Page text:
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Love and Bankruptcy

David Stern and Robert Pfister help same-sex couples with that ‘richer or poorer’ vow

Published in 2012 Southern California Rising Stars magazine

The day after the Justice Department announced in early 2011 that it would no longer defend the 1996 Defense of Marriage Act (DOMA) in court because the Obama administration considered it discriminatory, Gene Balas and Carlos Morales, a longtime Los Angeles couple, celebrated the traditional way: They submitted a petition for joint bankruptcy filing.

“Their financial problems were no different than anybody else’s,” says David Stern, a bankruptcy and civil litigator at Klee, Tuchin, Bogdanoff & Stern in LA. “They were not gay problems. They were not straight problems. They were just problems.”

Balas and Morales had been legally married in 2008, but, because of DOMA, the federal government didn’t consider them spouses. Only spouses can file for bankruptcy jointly.

“They’d been trying to file a bankruptcy petition for nearly a year and they couldn’t quite figure out how to do it, given the fact that they were not supposed to be filing jointly,” says Robert Pfister, Stern’s partner on the case. “It was this procedural morass as to what to do.”

“Their lives, their finances, everything is completely and inextricably intertwined,” Stern adds.

When the local U.S. Trustee moved to dismiss their 2011 joint-filing petition on the grounds that “the debtors appear to be two males,” the Klee Tuchin team contacted the couple’s consumer attorney to offer their services pro bono.

“We said we’d love to help out on the constitutional issue that’s going to be framed by this case,” says Stern. “To my mind, it is a question of individual dignity and civil rights.”

“These are people who are married under the laws of their home state and they’re told by the federal government that they have to lie and say that they’re single?” says Pfister. “I actually find that offensive.”

At a June 2011 hearing, Pfister countered the U.S. Trustee’s motion, arguing that DOMA was unconstitutional.

Pfister invoked the rational-basis test. “Every law that Congress passes has to have a rational basis,” he says. “The Defense of Marriage Act fails because there’s no rational governmental reason that same-sex couples who are legally married under state law should be treated any differently than opposite-sex couples who are legally married under state law. … There’s nothing inherent about opposite-sex couples or same-sex couples having anything to do with bankruptcy. It has no effect at all on the bankruptcy process.”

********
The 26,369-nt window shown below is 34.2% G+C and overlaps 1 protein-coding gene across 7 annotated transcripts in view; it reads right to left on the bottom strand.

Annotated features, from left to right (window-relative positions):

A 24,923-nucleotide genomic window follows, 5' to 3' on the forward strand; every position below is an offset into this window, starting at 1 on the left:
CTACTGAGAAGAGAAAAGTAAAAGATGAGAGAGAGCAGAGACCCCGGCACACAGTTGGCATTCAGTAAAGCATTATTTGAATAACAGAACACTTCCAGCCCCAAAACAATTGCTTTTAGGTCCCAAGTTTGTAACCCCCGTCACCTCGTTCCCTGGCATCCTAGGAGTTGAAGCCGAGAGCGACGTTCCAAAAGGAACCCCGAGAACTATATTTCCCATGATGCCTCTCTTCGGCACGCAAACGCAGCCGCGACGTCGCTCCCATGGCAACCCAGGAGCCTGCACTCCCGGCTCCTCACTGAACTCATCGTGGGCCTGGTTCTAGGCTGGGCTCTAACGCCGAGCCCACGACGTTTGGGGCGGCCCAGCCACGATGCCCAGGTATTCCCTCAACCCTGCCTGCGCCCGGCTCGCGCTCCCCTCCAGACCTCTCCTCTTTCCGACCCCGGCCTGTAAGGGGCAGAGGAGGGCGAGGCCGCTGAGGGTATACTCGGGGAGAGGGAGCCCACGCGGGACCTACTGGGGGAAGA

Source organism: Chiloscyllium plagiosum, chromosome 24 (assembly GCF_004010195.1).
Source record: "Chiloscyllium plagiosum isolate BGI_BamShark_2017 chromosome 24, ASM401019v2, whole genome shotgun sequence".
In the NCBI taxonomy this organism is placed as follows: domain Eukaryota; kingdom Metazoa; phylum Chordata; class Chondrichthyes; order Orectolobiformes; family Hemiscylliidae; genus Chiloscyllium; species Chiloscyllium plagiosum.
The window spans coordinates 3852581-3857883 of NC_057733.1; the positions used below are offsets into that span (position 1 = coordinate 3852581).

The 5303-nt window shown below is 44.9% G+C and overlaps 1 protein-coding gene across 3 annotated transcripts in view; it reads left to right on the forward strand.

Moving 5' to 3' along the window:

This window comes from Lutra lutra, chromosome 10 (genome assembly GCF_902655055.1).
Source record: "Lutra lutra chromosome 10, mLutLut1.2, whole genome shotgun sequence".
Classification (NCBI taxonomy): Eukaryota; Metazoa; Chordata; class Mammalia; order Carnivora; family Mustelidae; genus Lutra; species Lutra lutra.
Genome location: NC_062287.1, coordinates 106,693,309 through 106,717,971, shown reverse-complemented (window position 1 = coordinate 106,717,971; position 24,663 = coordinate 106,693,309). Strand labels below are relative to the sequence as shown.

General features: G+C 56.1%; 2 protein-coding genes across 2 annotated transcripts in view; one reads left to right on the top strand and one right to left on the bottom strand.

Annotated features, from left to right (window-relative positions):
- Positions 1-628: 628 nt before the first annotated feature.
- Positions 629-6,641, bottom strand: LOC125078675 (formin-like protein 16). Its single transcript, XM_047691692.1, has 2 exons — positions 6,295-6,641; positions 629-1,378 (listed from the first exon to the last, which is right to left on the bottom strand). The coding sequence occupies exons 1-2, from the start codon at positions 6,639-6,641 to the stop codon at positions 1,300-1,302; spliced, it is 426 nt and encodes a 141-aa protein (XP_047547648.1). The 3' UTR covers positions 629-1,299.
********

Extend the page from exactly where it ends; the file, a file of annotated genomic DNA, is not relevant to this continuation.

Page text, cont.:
Judge Thomas Donovan of U.S. Bankruptcy Court for the Central District of California, the nation’s largest bankruptcy court, agreed and ruled that DOMA was unconstitutional. In an unusual show of support, 19 of his colleagues on the bench signed the ruling.

Those signatures, says Stern, mean that “when similar cases come up in [the judges’] courtroom, they have already considered the argument that the U.S. Trustee made and considered the arguments against [DOMA],” he says.

“And they’ll rule it unconstitutional,” Pfister adds.

Initially, the Justice Department appealed but then reversed course. It declared it would no longer challenge bankruptcy petitions filed by legally married gay couples—“anywhere in the country,” Stern says.

“There are only a small handful of challenges that have arisen in this context on behalf of lawfully married couples, that have challenged the federal government’s decision not to recognize their marriages,” says Pfister. “We’re one of the first four or five.”

“It’s a step in the right direction,” says Stern. “But there are a lot of other steps that need to be taken before full marriage equality exists in the United States.”

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